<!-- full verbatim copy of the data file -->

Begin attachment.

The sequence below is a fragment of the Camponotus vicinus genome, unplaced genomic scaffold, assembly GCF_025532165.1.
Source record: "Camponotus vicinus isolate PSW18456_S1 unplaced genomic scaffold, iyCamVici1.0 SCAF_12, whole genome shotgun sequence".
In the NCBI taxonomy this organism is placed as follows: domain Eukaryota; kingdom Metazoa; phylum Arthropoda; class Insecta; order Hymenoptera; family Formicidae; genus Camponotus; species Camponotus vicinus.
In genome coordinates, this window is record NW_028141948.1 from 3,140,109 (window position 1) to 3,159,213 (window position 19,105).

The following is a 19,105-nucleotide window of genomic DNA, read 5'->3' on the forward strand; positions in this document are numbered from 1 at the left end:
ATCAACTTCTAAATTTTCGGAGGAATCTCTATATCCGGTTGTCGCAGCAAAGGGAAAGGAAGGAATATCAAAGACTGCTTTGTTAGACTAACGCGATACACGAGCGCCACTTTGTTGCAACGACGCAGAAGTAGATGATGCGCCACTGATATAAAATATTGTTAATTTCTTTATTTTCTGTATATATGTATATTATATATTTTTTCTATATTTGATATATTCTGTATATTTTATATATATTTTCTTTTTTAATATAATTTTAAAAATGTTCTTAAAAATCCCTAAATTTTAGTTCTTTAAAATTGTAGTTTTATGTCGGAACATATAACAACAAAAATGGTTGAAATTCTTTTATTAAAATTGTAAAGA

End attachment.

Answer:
The sequence below is a fragment of the Camponotus vicinus genome, unplaced genomic scaffold, assembly GCF_025532165.1.
Source record: "Camponotus vicinus isolate PSW18456_S1 unplaced genomic scaffold, iyCamVici1.0 SCAF_12, whole genome shotgun sequence".
In the NCBI taxonomy this organism is placed as follows: domain Eukaryota; kingdom Metazoa; phylum Arthropoda; class Insecta; order Hymenoptera; family Formicidae; genus Camponotus; species Camponotus vicinus.
In genome coordinates, this window is record NW_028141948.1 from 3,140,109 (window position 1) to 3,159,213 (window position 19,105).

The following is a 19,105-nucleotide window of genomic DNA, read 5'->3' on the forward strand; positions in this document are numbered from 1 at the left end:
ATCAACTTCTAAATTTTCGGAGGAATCTCTATATCCGGTTGTCGCAGCAAAGGGAAAGGAAGGAATATCAAAGACTGCTTTGTTAGACTAACGCGATACACGAGCGCCACTTTGTTGCAACGACGCAGAAGTAGATGATGCGCCACTGATATAAAATATTGTTAATTTCTTTATTTTCTGTATATATGTATATTATATATTTTTTCTATATTTGATATATTCTGTATATTTTATATATATTTTCTTTTTTAATATAATTTTAAAAATGTTCTTAAAAATCCCTAAATTTTAGTTCTTTAAAATTGTAGTTTTATGTCGGAACATATAACAACAAAAATGGTTGAAATTCTTTTATTAAAATTGTAAAGA